Pastoralists have a unique relationship of mutual dependency with their livestock and their environment; the uniqueness of this relationship distinguishes them from other livestock keepers. They depend highly on the environment where they develop their livelihood, that they make productive through highly adapted animals, but at the same time the quality of this environment depends on how well they take care of it, which in turns depends on complex social regulations and on large-scale mobility. The way they keep their animals forms part of their daily life and of a complex culture.
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Library ResourceConference Papers & ReportsNovember, 2015Global
Library ResourcePolicy Papers & BriefsJuly, 2014Tanzania
The food security of more than 80% of Tanzania’s population and the country’s economic growth depend on family farming on certifi ed village lands. Realizing importance of smallholder’s roles in food security and economic development, the government introduced Village Land Use Planning (VLUP) as a tool towards sustainable family farming in support of green growth – a strategy for sustainably improving productivity within degrading natural resources.
Library ResourceJournal Articles & BooksJuly, 2012Africa, Kenya
INDEX 2.0 RECENT EVENTS 3.0 PROTECTING LIVESTOCK MOBILITY ROUTES: LESSONS LEARNED 4.0 KENYA’S CONSTITUTION 2010 What will it mean for tenure security in rangelands? ‘Equal rights for women’ say Maasai elders 5.0 CAN VILLAGE LAND USE PLANNING WORK FOR RANGELANDS? 6.0 PROTECTING RIGHTS OF HUNTER-GATHERERS IN TANZANIA 7.0 OTHER NEWS FROM THE REGION Improving rangeland quality through land use planning Developing policies in Uganda 8.0 LAUNCH OF RANGELAND OBSERVATORY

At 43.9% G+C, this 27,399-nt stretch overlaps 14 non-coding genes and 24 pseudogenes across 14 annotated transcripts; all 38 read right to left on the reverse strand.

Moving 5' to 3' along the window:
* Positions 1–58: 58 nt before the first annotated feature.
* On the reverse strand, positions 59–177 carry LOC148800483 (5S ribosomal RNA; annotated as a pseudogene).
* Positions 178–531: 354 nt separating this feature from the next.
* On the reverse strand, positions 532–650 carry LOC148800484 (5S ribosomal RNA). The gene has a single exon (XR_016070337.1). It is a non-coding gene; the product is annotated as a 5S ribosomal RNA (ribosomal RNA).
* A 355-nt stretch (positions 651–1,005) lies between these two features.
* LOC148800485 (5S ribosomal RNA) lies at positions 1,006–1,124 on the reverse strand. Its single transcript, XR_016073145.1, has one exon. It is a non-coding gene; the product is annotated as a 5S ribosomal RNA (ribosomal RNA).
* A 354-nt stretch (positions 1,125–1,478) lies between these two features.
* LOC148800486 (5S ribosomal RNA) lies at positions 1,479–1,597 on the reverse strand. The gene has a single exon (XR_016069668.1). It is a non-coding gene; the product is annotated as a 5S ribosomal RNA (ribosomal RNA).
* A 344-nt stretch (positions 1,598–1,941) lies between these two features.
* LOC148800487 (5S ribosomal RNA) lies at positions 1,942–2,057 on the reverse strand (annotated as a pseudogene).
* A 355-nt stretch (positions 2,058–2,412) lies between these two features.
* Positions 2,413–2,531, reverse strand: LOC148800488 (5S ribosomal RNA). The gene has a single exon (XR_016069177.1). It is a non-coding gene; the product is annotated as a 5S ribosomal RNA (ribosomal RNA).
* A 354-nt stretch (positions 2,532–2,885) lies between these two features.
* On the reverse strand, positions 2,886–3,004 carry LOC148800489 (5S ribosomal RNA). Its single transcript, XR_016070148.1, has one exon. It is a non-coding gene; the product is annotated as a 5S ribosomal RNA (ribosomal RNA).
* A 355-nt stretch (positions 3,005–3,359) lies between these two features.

Library ResourcePolicy Papers & BriefsFebruary, 2014Ethiopia, Kenya, Uganda
Ill advised, uncoordinated, and badly planned interventions have been blamed for continuing poverty and food insecurity in rangelands. Water interventions in particular have had negative impacts. Not only have these interventions failed to improve the livelihoods of people living there, but in many cases they have served to undermine them and the environment on which they depend. Rangeland development interventions have been sectoral in their approach.
Library ResourceManuals & GuidelinesJanuary, 2010Global
These guidelines introduce and promote the essential elements of participatory rangeland management (PRM). Based upon the successful experiences of participatory forest management, the guidelines provide a process following three stages of investigation, negotiation and implementation. The sequential steps of this process lead to the development of a rangeland management plan and a legally binding rangeland management agreement between a local rangeland management institution and the appropriate local government office.
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